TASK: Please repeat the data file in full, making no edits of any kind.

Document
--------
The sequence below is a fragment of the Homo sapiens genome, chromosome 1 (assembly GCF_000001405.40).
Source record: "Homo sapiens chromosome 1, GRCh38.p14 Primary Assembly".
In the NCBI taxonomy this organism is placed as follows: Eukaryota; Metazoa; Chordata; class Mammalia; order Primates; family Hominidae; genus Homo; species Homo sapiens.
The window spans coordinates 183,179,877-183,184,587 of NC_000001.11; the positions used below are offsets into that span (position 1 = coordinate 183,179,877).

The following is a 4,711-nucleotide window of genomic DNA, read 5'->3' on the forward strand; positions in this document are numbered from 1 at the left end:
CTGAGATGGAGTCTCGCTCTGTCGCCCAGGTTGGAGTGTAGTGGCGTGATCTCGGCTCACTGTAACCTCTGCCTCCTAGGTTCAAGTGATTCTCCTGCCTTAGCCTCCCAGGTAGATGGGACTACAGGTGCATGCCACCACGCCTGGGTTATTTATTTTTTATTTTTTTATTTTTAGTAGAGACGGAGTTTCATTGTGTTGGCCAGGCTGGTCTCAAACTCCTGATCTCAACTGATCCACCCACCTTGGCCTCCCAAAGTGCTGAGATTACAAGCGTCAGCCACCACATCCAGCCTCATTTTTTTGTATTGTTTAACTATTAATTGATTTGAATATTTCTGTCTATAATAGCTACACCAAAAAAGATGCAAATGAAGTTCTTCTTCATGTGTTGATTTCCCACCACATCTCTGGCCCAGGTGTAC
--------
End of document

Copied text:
The sequence below is a fragment of the Homo sapiens genome, chromosome 1 (assembly GCF_000001405.40).
Source record: "Homo sapiens chromosome 1, GRCh38.p14 Primary Assembly".
In the NCBI taxonomy this organism is placed as follows: Eukaryota; Metazoa; Chordata; class Mammalia; order Primates; family Hominidae; genus Homo; species Homo sapiens.
The window spans coordinates 183,179,877-183,184,587 of NC_000001.11; the positions used below are offsets into that span (position 1 = coordinate 183,179,877).

The following is a 4,711-nucleotide window of genomic DNA, read 5'->3' on the forward strand; positions in this document are numbered from 1 at the left end:
CTGAGATGGAGTCTCGCTCTGTCGCCCAGGTTGGAGTGTAGTGGCGTGATCTCGGCTCACTGTAACCTCTGCCTCCTAGGTTCAAGTGATTCTCCTGCCTTAGCCTCCCAGGTAGATGGGACTACAGGTGCATGCCACCACGCCTGGGTTATTTATTTTTTATTTTTTTATTTTTAGTAGAGACGGAGTTTCATTGTGTTGGCCAGGCTGGTCTCAAACTCCTGATCTCAACTGATCCACCCACCTTGGCCTCCCAAAGTGCTGAGATTACAAGCGTCAGCCACCACATCCAGCCTCATTTTTTTGTATTGTTTAACTATTAATTGATTTGAATATTTCTGTCTATAATAGCTACACCAAAAAAGATGCAAATGAAGTTCTTCTTCATGTGTTGATTTCCCACCACATCTCTGGCCCAGGTGTAC